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#51 The Noisy Renaissance: Sound, Architecture, and Florentine Urban Life

Saturday, November 19th on Zoom 10am Los Angeles, 11am Phoenix, 1pm NY & Toronto, 6pm London, 7pm Italy


There is nothing as Florentine as the beloved bells of the city. The deep bell of the Campanile of the Duomo, solemn call for vespers of Santa Croce, the timely clock on the tower of Palazzo Vecchio, and the bell we hopefully will never hear - that of the Bargello. We will explore this 'soundtrack' of Florence with Niall Atkison, Associate Professor of Art History and Romance Languages and Literature at the University of Chicago. His research focuses on the experience of architecture and urban space in early modern Italy in order to understand the built environment as a collective social construction of the body’s sensorial apparatus.

This lecture traces the construction of a sonic regime in Renaissance Florence that was based on the casting, placement, and ringing of civic bells. In confronting the formidable but mute power of the defensive towers that dominated the city’s skyline in the late middle ages, successive republican governments confronted these private towers with legislative restrictions while transforming them into a speaking architecture. The new civic bell towers played a crucial, if hitherto neglected role in the struggle to create the Florentine republic, which was the political ground upon which the cultural phenomenon of the Renaissance was founded. In contrast, however, to the more antagonistic urbanistic policies that governments used to combat their enemies, the ringing of civic bells exploited the unifying power of religious bells, a power embedded in their role in uniting people into spiritual communities, to integrate its ideals, laws, and institutions into the soundscape of the city. By addressing four separate stories, this talk will show how noisy and silence in Renaissance Florence was an integral part of the experience of urban space.

Niall Atkinson is Associate Professor of Art History and Romance Languages and Literature at the University of Chicago. His research focuses on the experience of architecture and urban space in early modern Italy in order to understand the build environment as a collective social construction of the body’s sensorial apparatus. His recent work has explored the relationship between sound, space, and architecture and their role in the construction of civic society, culminating in the publication of The Noisy Renaissance: sound, architecture, and Florentine urban life (Penn State, 2016). He is currently co-writing a book on the urban visual and spatial effects of the narratives and itineraries of French travelers to early modern Rome (with Susanna Caviglia, Duke University). He is also experimenting with digital technologies to spatialize the demographic data contained in the 1427 tax census of Florence (catasto) into an interactive geographic platform. In collaboration with a consortium of related digital reconstruction projects focused on Renaissance Florence (Florentia Illustrata), this method of geo-referenced spatial history will lay the groundwork for future experiments in mapping the soundscapes and other sensory experiences of early modern cities. Future projects include the role of city descriptions in mediating cultural exchange in early modern Mediterranean travel accounts, as well as an ongoing interdisciplinary collaborative project exploring the cultural interactions of the Indian Ocean (“Interwoven: Sonic, visual and textual histories of the Indian Ocean world”). In 2018, he co-curated the US Pavilion at the Venice Architecture Biennale on the theme, “Dimensions of Citizenship.”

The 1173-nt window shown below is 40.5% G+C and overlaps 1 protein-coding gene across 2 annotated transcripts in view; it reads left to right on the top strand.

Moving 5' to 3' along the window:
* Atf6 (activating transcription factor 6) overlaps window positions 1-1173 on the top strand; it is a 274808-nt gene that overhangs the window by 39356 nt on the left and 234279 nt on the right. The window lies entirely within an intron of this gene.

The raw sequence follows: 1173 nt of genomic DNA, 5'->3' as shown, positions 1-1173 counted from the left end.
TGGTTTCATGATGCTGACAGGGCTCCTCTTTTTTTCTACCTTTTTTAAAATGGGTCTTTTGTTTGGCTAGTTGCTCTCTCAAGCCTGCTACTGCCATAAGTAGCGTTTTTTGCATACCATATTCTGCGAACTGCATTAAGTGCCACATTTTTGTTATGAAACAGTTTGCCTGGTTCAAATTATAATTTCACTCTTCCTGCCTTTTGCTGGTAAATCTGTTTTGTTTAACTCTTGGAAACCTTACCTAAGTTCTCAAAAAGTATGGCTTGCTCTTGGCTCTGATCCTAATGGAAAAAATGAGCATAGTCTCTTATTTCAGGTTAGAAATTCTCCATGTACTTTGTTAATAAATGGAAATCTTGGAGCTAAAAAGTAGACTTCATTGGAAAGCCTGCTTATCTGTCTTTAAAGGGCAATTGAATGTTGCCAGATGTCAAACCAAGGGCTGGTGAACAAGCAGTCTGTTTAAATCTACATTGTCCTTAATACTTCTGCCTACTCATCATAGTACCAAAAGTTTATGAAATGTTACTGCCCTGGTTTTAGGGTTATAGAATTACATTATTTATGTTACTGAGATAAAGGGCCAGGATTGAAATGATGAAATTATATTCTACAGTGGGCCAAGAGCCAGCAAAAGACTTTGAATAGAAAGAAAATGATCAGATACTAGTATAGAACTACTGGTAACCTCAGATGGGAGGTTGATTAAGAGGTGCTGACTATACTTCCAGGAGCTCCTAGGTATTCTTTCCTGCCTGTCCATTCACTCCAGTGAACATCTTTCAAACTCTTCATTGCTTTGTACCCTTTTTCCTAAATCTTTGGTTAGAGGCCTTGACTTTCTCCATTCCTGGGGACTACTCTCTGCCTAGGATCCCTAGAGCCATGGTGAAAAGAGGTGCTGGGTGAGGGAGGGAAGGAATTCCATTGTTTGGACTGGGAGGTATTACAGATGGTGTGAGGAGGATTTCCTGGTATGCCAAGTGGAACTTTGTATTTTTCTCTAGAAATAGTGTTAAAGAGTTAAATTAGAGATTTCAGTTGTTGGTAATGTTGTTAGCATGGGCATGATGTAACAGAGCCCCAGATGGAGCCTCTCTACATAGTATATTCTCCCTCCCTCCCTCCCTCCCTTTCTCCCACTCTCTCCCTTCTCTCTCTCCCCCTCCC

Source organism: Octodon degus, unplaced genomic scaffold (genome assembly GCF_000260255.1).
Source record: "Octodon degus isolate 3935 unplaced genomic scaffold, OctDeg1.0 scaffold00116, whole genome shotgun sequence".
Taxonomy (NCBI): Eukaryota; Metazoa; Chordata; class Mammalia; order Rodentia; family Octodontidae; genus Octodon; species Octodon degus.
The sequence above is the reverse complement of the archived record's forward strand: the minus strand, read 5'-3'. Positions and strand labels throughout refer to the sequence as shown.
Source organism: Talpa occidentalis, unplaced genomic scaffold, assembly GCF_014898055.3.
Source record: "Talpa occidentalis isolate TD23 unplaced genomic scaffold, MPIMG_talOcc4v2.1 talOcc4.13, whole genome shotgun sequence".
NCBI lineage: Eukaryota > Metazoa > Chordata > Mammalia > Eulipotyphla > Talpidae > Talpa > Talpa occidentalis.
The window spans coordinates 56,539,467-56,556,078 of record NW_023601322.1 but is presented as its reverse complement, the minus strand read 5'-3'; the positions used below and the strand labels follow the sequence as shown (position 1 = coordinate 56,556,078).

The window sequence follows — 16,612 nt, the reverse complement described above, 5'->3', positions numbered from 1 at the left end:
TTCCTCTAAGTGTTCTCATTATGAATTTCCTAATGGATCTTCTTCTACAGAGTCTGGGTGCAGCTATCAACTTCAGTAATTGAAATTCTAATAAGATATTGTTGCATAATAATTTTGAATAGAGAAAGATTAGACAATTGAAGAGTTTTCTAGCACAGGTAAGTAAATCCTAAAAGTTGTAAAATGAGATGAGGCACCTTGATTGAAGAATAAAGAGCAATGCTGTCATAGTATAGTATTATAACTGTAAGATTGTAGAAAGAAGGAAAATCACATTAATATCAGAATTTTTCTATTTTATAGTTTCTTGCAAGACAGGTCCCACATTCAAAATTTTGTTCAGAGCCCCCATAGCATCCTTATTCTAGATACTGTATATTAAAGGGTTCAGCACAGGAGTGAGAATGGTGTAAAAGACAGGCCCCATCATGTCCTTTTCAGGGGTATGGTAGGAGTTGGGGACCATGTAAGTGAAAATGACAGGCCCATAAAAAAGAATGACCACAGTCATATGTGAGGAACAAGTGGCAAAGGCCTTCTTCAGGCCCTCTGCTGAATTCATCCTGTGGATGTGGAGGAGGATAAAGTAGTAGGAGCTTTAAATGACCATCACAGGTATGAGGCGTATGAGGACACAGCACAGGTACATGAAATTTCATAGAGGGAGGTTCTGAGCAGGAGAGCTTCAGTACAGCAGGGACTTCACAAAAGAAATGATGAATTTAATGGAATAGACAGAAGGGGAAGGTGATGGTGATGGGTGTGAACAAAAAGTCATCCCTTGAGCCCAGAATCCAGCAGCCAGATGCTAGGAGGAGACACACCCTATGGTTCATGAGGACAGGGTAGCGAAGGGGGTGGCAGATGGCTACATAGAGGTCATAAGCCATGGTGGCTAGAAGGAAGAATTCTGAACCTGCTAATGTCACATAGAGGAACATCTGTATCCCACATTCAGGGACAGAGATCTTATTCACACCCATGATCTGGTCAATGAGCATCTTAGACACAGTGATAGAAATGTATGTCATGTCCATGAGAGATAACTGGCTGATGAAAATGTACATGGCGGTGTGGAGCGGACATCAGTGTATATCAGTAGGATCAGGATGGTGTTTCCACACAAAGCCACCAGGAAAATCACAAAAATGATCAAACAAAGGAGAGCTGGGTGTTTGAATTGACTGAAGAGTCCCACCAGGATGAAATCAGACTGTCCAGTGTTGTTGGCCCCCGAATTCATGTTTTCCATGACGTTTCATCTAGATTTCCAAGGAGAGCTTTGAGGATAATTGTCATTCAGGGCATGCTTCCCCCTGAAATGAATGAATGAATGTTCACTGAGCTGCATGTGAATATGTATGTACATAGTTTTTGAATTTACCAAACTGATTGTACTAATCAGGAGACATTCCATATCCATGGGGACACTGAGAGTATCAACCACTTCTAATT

To RSVP: Paola50122@gmail.com

Minimum suggested donation: $20

This talk is free for Friends of Paola's Studiolo!


Look forward to seeing you on Zoom!

Warmest regards,

Paola






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